With a mission to teach and build, The Steel Yard picks up where 100-year-old steel company left off
November 2013 - For 100 years, Providence Steel and Iron Co. churned out fabricated steel from a five-building complex on the west side of Rhode Island’s capital. It closed in 2003, but didn’t sit idle for long.
In 2003 it became the Steel Yard, a community-based center focusing on technical training in the industrial arts, where fabricators, artists, business owners and hobbyists delve into small-scale manufacturing. Designated a brownfield cleanup site, the 3.5-acre plot on which The Steel Yard sits has undergone a drastic revival in one-tenth of the time as its former namesake tenant.
Its efforts haven’t gone unnoticed. This year, The Steel Yard earned a silver medal in the 2013 Rudy Bruner Awards, which gives grants to innovative projects that stimulate the urban environment by focusing on social, economic and environmental stewardship. Aside from revitalizing a property that could’ve easily faded into blight, the Steel Yard is picking up where Providence Steel and Iron Co. left off in terms of metalworking.
“We offer just under 100 courses each year, which are instructed primarily by professional artists or fabricators,” says Romina Mayuri, Spokeswoman for the Steel Yard. “We also offer grant-funded job training courses, which are again taught by seasoned metalworkers that have extensive experience in the industry and in our shop. The students for these programs are a very specific demographic: underserved 18 to 24 year olds.”
To incubate small businesses, the Steel Yard draws people who don’t have the shop space to accommodate tools or machinery needed for their craft. The workspace has setups for blacksmithing, forging, plus MIG, TIG and gas welding for mild steel and stainless steel. “In this case we find a lot of independent business owners working in our studio to do small- and mid-scale production works,” she says.
Those works are visible around town, as well as New England. Fabricators have made public art trash cans, bike races, fences, gates and other ornamental metalwork. In 2012, an artist team from the Steel Yard collaborated with the city of Providence, community representatives and the National Endowment for the Arts to create a 420-foot-long sculptural fence at the Kennedy Plaza in downtown Providence.
Built in 1902, the brick buildings of the Steel Yard overlook the Woonasquatucket River, reflecting the grit of Providence’s industrial Olneyville neighborhood, considered a blighted patchwork of abandoned industrial lots by some. Nonetheless, the former steel making facility is a National Historic Site, an evident fact not lost on those who use the space.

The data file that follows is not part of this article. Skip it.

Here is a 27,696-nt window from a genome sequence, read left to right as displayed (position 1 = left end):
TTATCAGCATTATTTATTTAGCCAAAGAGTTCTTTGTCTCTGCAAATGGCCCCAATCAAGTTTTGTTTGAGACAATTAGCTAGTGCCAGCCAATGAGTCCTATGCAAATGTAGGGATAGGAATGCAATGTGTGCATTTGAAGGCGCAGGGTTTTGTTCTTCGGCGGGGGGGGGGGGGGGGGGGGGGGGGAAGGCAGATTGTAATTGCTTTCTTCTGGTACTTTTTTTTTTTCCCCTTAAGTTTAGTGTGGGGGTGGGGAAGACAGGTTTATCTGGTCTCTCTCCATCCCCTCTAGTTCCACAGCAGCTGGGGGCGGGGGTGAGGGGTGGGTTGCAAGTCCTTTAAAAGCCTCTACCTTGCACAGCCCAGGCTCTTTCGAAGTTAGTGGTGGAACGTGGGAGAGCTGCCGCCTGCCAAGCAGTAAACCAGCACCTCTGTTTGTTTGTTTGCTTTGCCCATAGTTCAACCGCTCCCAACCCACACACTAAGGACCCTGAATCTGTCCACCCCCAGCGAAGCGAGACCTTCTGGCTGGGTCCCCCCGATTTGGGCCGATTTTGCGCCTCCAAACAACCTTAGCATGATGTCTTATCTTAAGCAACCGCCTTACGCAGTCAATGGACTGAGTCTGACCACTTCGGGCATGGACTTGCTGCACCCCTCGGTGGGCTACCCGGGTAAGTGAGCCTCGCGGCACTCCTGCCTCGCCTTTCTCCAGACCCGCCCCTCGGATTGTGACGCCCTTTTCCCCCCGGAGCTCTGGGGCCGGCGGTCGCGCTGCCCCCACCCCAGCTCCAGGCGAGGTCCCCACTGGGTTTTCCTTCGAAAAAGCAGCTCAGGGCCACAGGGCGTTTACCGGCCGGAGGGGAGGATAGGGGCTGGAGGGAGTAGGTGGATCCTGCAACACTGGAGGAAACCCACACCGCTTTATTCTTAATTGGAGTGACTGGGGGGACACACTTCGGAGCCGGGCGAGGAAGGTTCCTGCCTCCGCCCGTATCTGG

Throughout the renovation, the group carefully targeted uncommon recycled materials, like discarded construction sheet pile, and scrap metal bales of bicycles, appliances and car parts to install as site elements. While it’s not easy managing an older site, the Steel Yard is being reused in line with what it was originally built for. “That’s not to say it’s all smooth sailing,” Mayuri says. “The old stuff in our facility is old.”
On the ceiling, pulleys remain that used to run machinery before electric motors were installed. Large machines leftover from the days of PS&I have been removed, but others, such as a 1928 and 1940s ironworkers, are locked out but remain as historical nods. The buildings are arranged around a central yard containing an impressive succession of steel gantries and cranes along a narrow gauge rail meant for moving materials in and out of the buildings. The rail is notable because of its use of steel ties, not wood ones, which were commonly used, according to the National Historic Register.
The landscaping—perhaps the largest undertaking—now lets the Steel Yard host events like iron pours and sculpture competitions. “The list of creative new ways our site is activated just keeps growing every year,” she adds.
The influence of the Steel Yard’s work is growing, too. In Providence and across Rhode Island, there is a renewed emphasis on art, design and manufacturing as drivers of economic growth, Mayuri explains. And having an active group of people behind the endeavor is the biggest factor.
“It’s important that people feel ownership,” she says. MM
Photos courtesy of The Steel Yard